Hope you all had a wonderful Christmas! I've spent a lot of it on my own, as there are no buses, and I didn't want to stay away. I've been studying writing style (no, you're never too old to learn!) I have Tom Bailey's book, 'On Writing Short Stories'. It is published by OUP, and it is most definitely NOT one of your write-to-formula books.
I have learnt useful things from it. Perhaps the most useful thing of all was a chapter by Robert Boswell, about how he got over a block on rewriting. He describes how he used to do anything to avoid it, and I could clearly recognise myself in his avoidance tactics. It's just too daunting, especially if you are a perfectionist and see the faults clearly. I also find it quite painful to realise that I can be so clumsy and inept. (Moi?) Much of my work that hasn't come out right first time is still sitting on the computer.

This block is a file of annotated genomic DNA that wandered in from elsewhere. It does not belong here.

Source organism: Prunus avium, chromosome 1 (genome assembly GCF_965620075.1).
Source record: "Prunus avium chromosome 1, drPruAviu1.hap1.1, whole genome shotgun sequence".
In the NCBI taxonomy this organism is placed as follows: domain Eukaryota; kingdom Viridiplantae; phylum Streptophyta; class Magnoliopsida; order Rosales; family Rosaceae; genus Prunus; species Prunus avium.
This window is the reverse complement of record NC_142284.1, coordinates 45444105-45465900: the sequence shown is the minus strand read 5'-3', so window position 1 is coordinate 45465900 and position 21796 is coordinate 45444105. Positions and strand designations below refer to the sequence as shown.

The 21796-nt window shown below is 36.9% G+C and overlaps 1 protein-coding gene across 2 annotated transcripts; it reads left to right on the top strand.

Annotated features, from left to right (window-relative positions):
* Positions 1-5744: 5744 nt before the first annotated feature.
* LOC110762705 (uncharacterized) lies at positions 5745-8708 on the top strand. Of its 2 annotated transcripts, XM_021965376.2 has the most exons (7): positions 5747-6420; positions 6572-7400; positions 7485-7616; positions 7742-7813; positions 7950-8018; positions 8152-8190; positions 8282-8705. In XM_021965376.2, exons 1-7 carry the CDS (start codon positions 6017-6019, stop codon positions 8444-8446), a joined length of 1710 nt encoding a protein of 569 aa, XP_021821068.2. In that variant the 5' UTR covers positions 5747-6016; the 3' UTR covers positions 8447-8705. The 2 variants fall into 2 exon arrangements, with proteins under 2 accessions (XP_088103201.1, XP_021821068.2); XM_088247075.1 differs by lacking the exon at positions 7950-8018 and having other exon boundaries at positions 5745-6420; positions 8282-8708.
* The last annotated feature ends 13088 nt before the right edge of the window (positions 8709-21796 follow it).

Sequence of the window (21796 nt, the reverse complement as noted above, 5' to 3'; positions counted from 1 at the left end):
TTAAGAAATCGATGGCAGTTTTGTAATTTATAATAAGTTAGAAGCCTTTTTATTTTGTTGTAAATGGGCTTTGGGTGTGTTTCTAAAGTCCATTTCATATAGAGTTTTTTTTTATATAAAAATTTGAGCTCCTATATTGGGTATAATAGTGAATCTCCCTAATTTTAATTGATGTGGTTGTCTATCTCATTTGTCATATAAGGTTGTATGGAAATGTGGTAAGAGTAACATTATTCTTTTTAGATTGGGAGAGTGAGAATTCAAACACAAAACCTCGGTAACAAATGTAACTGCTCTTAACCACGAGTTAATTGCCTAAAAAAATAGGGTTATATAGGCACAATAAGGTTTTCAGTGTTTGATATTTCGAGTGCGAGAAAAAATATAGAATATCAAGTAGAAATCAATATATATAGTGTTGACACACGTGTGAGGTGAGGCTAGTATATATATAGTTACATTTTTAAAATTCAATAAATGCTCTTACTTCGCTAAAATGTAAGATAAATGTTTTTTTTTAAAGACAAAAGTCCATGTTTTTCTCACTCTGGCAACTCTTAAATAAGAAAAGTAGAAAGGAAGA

Robert Boswell writes the chapter on transitional drafts, and explains how he finds it best to tackle one issue at a time. He starts by correcting any minor grammatical, or punctuation changes, then moves on to another particular issue. If he feels that one character has come out with dialogue that's a bit flat, for instance, he will move on to that next. When he's done his best with that he will work at something else - perhaps making another character stronger. Each issue will be tackled in a new draft (with the first drafts - of course - carefully saved on the computer.)
I found this very useful. I do do it in practise, but I had never broken it up in my head, if you see what I mean. It makes it far less terrifying. I used to always feel I was writing one new draft instead of several (or many). This is why I have never understood how some writers claimed to have written 50 or more drafts. In fact, I now know, I've been doing it myself, and not giving myself enough credit for it.I wrote 522 drafts of my last play. (Only joking. :D)
The way you think about things is everything! I'll never be terrified of rewrites again, which is just as well because I have a load of them waiting for me at present.
See you all again soon,